Essay on Arthur Miller's The Crucible

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Arthur Miller's The Crucible

Drama is often made interesting to the theatre audience by the author using characters of a certain type (Hero, Villain). Choose two characters from the play that you feel might loosely fit these two categories. Consider how Miller reveals the type of characters people are in the play.

Arthur Miller was born on October 17th 1915 in New York City (U.S.A). He graduated from high school in 1932. As there was no money for university, he work for two years as a shipping clerk and in an automobile-parts warehouse in Manhattan, then he applied to the University of Michigan in 1934. He studied economics, history and play writing. When he graduated in 1938, he worked in
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Miller saw these public confessions as parallels with the naming of names at Salem in 1692.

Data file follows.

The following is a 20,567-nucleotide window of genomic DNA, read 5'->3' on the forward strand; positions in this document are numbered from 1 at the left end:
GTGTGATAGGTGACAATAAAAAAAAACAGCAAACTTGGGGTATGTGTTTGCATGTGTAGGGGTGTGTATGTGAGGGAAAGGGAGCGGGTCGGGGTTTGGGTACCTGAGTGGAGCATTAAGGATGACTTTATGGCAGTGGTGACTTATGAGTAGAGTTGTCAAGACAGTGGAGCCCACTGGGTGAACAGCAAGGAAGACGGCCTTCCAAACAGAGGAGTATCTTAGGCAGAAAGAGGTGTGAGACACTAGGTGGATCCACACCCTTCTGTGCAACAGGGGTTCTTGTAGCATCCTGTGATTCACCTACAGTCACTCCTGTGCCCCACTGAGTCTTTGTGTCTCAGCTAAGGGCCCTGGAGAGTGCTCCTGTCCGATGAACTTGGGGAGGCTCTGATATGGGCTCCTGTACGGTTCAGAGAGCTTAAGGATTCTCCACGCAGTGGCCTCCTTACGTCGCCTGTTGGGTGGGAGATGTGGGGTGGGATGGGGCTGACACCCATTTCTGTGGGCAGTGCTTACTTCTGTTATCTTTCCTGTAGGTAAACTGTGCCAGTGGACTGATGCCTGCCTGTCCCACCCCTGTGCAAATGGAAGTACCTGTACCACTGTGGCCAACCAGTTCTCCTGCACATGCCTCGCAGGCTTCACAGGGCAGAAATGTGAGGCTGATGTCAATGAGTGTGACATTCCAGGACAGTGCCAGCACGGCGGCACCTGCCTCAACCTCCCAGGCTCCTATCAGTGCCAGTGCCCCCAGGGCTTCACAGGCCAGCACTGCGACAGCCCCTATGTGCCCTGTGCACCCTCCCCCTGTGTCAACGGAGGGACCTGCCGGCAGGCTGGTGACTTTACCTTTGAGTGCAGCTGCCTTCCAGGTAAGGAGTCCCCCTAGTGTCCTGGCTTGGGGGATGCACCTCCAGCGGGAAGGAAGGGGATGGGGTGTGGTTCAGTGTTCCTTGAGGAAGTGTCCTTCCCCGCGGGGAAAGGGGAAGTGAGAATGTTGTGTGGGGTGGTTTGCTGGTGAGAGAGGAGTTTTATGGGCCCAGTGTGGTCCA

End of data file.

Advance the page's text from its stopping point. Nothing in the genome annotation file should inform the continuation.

As a result of amateur dabbling in the super natural by a group of adolescent girls in Salem Massachusetts in 1692. Many jails were filed with men and women accused of witchcraft. Twenty people were hanged. To understand this phenomenon, we have to remember that the inhabitants of Salem believed in witches and the Devil and believed the Bile had instructed them that witches must be hanged.

A West Indian slave called Tituba joined the girls, with her spells and beliefs. Mrs Putnam, seven whose children died on the nights of their births who were all males, and who sent her surviving daughter to Tituba's gatherings to call back their spirits to name their murderers, Eventually the daughter of the minister (Reverend Samuel Parris) Betty Parris started to behave like a child, lying in trances and sometimes crawling around like animals with her cousin, Abigail Williams whose parents had been brutally killed in front of her by Indians. The only explanation for this was that the children were possessed by the Devil. In the court, hysteria seized the girls as they discovered their power in naming innocent people as accomplices of the Devil. The only witnesses to witchcraft were the children themselves. The only safeguard against evil of all kinds was felt

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